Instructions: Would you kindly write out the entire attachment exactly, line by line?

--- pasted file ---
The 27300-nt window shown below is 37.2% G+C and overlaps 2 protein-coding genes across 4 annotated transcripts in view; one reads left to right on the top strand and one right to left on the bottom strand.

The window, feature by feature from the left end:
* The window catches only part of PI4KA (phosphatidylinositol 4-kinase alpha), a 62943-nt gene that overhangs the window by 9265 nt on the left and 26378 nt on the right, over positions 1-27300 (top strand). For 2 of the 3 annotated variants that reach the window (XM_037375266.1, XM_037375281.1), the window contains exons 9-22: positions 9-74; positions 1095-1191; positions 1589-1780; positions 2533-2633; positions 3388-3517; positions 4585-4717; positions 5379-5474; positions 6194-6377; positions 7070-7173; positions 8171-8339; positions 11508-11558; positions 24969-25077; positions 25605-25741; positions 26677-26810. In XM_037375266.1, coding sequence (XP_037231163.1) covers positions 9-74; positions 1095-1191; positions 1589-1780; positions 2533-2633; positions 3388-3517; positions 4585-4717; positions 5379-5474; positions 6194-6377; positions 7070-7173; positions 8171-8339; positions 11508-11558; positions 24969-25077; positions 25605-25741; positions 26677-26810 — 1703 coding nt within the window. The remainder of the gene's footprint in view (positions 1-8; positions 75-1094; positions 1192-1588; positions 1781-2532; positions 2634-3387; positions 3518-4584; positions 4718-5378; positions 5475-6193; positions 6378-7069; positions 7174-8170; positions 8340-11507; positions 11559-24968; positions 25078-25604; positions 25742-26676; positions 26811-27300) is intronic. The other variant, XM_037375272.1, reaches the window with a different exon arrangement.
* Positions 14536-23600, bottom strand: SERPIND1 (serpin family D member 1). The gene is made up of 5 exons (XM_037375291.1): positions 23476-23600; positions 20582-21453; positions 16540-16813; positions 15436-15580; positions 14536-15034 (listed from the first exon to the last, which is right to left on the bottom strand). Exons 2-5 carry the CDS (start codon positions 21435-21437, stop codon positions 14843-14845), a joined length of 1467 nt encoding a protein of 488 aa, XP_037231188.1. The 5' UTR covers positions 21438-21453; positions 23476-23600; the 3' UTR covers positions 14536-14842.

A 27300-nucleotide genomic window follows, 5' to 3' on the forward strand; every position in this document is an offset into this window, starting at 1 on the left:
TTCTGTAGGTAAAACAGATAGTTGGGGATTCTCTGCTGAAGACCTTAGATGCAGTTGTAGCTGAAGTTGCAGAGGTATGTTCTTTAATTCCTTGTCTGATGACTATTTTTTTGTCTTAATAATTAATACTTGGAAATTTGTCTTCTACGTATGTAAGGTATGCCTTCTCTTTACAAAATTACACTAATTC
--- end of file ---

The 27300-nt window shown below is 37.2% G+C and overlaps 2 protein-coding genes across 4 annotated transcripts in view; one reads left to right on the top strand and one right to left on the bottom strand.

The window, feature by feature from the left end:
* The window catches only part of PI4KA (phosphatidylinositol 4-kinase alpha), a 62943-nt gene that overhangs the window by 9265 nt on the left and 26378 nt on the right, over positions 1-27300 (top strand). For 2 of the 3 annotated variants that reach the window (XM_037375266.1, XM_037375281.1), the window contains exons 9-22: positions 9-74; positions 1095-1191; positions 1589-1780; positions 2533-2633; positions 3388-3517; positions 4585-4717; positions 5379-5474; positions 6194-6377; positions 7070-7173; positions 8171-8339; positions 11508-11558; positions 24969-25077; positions 25605-25741; positions 26677-26810. In XM_037375266.1, coding sequence (XP_037231163.1) covers positions 9-74; positions 1095-1191; positions 1589-1780; positions 2533-2633; positions 3388-3517; positions 4585-4717; positions 5379-5474; positions 6194-6377; positions 7070-7173; positions 8171-8339; positions 11508-11558; positions 24969-25077; positions 25605-25741; positions 26677-26810 — 1703 coding nt within the window. The remainder of the gene's footprint in view (positions 1-8; positions 75-1094; positions 1192-1588; positions 1781-2532; positions 2634-3387; positions 3518-4584; positions 4718-5378; positions 5475-6193; positions 6378-7069; positions 7174-8170; positions 8340-11507; positions 11559-24968; positions 25078-25604; positions 25742-26676; positions 26811-27300) is intronic. The other variant, XM_037375272.1, reaches the window with a different exon arrangement.
* Positions 14536-23600, bottom strand: SERPIND1 (serpin family D member 1). The gene is made up of 5 exons (XM_037375291.1): positions 23476-23600; positions 20582-21453; positions 16540-16813; positions 15436-15580; positions 14536-15034 (listed from the first exon to the last, which is right to left on the bottom strand). Exons 2-5 carry the CDS (start codon positions 21435-21437, stop codon positions 14843-14845), a joined length of 1467 nt encoding a protein of 488 aa, XP_037231188.1. The 5' UTR covers positions 21438-21453; positions 23476-23600; the 3' UTR covers positions 14536-14842.

A 27300-nucleotide genomic window follows, 5' to 3' on the forward strand; every position in this document is an offset into this window, starting at 1 on the left:
TTCTGTAGGTAAAACAGATAGTTGGGGATTCTCTGCTGAAGACCTTAGATGCAGTTGTAGCTGAAGTTGCAGAGGTATGTTCTTTAATTCCTTGTCTGATGACTATTTTTTTGTCTTAATAATTAATACTTGGAAATTTGTCTTCTACGTATGTAAGGTATGCCTTCTCTTTACAAAATTACACTAATTC